‘Altar Boyz’ makes serving mass fun at Meadow Brook
ROCHESTER, Mich. – Matthew, Mark, Luke and Juan are four nice Ohio altar boys who, in the company of their long-suffering friend Abraham, receive a call direct from the Lord to save the souls of sinners by forming a Christian boy band – “The Altar Boyz.” This tongue-in-cheek pop-rock concert puts the Meadow Brook Theatre audience in the role of the adoring stadium fans who are attending the final performance of the Altar Boyz’ “Raise the Praise” national tour.
That’s the premise of this high-energy, tune-filled musical comedy that ran for five years and 2000-plus performances Off-Broadway before making its way to Meadow Brook Theatre. The book is by Kevin Del Aguila, with music and lyrics by Gary Adler and Michael Patrick Walker, based on a concept by Marc Kessler and Ken Davenport.
It’s worth noting that this play gently teases the young men’s idealism but not their actual faith. It does not offend, but may inspire elbow nudges between audience members who recognize a few inside jokes. Six years before The Book of Mormon, Altar Boyz hit on a fun formula for spoofing youthful fervor, with lyrics that proclaim “Jesus called me on my cell phone;” it even celebrates the joys of abstinence with the love song, “Girl, You Make Me Wanna Wait.” Sung to a woman pulled on stage from the audience, it’s a lovely song, sung with perfect sincerity – and certain to provoke belly laughs.
The show is directed with a generous sense of humor by MBT artistic director Travis W. Walter. Everything about Altar Boyz is light-hearted – it never takes itself seriously. The music, which includes a live, on-stage band directed by Matthew Croft, is wonderful, taking full advantage of the harmonies possible when five gifted men share the stage. Beyond that, the choreography by Tyrick Wiltez Jones is brilliant and non-stop. The play runs straight through for 90 minutes, without intermission, and we wonder how the actors/dancers/singers keep it up. They do… and they do it well.
The cast is talented and totally swoon-worthy, as boy-bands go. Lucas Wells, a Meadow Brook favorite, is Matthew, the spunky band leader and heart-throb front man. Ben Garrett plays Mark, a sweet boy who choreographs all the band’s numbers. He clearly has a crush on Matthew, but there is no mention of his sexual orientation; after all, this is a pretty chaste group. During a special number, he explains that as a boy he was hassled and beat up for how he walked and talked and was made to feel different by “Episcopalian thugs.” Matthew came to his rescue, and despite disapproval by Mark’s parents and rejection by friends, Mark has owned up to what he truly is – and come out – as Catholic.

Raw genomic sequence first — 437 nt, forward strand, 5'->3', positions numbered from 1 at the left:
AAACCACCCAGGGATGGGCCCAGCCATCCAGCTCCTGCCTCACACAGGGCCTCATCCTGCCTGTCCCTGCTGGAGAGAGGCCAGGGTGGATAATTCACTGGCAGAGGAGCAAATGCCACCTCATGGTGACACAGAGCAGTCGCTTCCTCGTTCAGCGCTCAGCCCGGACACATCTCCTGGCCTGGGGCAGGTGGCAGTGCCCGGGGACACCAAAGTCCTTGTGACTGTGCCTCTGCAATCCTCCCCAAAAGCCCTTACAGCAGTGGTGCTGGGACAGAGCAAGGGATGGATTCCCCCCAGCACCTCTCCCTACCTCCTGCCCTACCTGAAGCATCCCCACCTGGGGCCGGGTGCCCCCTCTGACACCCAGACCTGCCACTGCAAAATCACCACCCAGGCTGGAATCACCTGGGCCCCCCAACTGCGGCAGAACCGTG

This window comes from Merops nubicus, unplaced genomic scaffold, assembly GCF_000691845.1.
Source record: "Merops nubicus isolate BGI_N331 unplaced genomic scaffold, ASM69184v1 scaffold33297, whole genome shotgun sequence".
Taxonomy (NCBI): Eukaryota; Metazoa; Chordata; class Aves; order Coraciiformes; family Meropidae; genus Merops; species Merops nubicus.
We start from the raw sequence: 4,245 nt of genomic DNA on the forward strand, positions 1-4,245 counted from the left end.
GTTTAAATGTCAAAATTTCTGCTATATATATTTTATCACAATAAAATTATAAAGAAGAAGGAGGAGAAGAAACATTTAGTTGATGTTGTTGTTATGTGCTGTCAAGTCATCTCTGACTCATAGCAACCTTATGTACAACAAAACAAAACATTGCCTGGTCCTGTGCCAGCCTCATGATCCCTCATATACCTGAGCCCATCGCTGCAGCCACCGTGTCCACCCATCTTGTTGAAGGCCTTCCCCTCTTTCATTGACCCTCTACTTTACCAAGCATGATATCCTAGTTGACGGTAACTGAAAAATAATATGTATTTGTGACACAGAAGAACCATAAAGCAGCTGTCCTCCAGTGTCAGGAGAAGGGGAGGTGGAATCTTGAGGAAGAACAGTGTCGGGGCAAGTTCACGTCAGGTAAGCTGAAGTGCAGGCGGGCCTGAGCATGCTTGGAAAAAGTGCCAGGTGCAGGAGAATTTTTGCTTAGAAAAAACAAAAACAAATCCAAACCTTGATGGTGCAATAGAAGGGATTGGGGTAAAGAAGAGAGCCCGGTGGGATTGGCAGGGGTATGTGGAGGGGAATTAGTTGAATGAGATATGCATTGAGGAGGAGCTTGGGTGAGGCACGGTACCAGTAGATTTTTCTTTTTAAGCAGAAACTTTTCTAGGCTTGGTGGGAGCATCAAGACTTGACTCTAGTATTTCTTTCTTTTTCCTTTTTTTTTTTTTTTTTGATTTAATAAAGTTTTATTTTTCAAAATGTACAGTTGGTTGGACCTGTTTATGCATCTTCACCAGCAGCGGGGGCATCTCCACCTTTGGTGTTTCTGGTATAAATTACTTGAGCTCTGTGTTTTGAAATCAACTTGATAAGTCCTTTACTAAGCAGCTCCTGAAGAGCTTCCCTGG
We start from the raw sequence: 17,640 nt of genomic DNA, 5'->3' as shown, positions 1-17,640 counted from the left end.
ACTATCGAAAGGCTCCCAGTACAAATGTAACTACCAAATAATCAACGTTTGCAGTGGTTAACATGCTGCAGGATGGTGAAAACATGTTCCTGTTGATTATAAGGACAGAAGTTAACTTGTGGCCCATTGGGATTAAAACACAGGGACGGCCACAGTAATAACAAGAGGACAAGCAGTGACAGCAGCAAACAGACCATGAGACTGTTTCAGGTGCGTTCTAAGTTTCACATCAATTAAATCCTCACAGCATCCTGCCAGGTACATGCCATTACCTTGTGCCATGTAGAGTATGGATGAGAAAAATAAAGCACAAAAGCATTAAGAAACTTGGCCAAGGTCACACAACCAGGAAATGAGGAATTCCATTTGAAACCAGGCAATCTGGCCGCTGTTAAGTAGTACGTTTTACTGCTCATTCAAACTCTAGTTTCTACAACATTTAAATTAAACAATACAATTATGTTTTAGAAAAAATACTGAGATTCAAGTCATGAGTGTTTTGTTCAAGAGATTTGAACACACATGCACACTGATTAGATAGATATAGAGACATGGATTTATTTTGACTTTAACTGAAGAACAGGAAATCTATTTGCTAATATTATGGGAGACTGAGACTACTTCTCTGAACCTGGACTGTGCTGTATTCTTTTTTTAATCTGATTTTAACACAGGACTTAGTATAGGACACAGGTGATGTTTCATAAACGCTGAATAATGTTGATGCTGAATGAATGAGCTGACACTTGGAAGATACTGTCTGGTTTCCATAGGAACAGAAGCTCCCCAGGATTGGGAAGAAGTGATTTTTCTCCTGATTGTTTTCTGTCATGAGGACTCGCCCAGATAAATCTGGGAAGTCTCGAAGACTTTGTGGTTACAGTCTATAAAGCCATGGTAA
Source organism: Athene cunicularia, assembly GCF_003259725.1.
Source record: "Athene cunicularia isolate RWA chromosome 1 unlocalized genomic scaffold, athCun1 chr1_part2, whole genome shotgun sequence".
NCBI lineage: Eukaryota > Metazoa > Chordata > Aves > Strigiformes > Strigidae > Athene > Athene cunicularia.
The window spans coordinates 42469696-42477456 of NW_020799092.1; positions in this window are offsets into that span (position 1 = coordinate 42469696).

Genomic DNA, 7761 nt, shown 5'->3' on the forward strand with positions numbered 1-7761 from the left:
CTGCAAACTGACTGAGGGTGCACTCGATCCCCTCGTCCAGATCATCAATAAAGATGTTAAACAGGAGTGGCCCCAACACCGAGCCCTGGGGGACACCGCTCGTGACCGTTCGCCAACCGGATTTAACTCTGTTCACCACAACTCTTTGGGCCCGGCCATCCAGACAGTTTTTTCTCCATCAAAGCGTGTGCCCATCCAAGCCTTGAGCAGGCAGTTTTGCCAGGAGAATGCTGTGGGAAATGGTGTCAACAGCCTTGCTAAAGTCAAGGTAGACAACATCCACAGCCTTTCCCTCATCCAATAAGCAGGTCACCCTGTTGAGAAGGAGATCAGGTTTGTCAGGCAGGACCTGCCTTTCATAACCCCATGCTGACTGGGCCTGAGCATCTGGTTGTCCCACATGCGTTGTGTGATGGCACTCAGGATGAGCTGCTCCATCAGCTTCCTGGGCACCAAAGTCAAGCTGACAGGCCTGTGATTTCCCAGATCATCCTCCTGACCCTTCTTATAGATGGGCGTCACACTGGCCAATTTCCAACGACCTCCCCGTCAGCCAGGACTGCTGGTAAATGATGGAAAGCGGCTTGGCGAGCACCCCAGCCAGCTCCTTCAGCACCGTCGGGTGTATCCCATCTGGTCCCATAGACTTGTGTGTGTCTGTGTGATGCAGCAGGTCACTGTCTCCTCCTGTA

Ricky Gee is Luke, a tough street kid who was in treatment for what is euphemistically referred to as “exhaustion” – a problem that we’re pretty sure is linked to a taste for the sacramental wine kept in the sacristy. Danny Bevins is Juan, another tough kid, who has been searching America for the parents who left him on the steps of a church in his native Tijuana. (Mr. Bevins is also the actual Dance Captain for the show.) Maclain Dassatti is Abraham, a practicing Jew who, as one of God’s Chosen People, he has inexplicably been chosen by the Lord to perform as a member of the Altar Boyz, which he explains in his song, “Everybody Fits.”
The set design by Brian Kessler reflects a perfect, multi-tiered rock-show stage embellished by stained-glass panels that suggest the band’s Roman Catholic origins. Given the play’s rock-show premise, the lighting design by Reid G. Johnson is part of the story – with the rigging clearly visible above the band and the dramatic down-spots all de rigueur for a stadium tour. Sound designer Mike Duncan kept the music front and center and managed to hint at an arena-like audio balance when needed. Kudos to whoever had the great idea of getting Mort Crim to record the Voice of God announcements used before, during and after the show. Costume designer Corey Collins also furthers the story by putting each actor in a wardrobe that tells us something about their character and helps us keep “who’s who” straight.
This is a family-friendly show – perfect for a Valentine’s date – that is easy to enjoy. But be warned – the Altar Boyz have a “miracle of modern science” machine that instantly calculates the number of non-believers in the auditorium (yeah, it’s all “sciencey”) and they have a plan to take that number to zero. Skeptics will find that the “Soul Searcher DX-1200” has your number – and the Altar Boyz have a few numbers of their own to save souls through the power of popular music.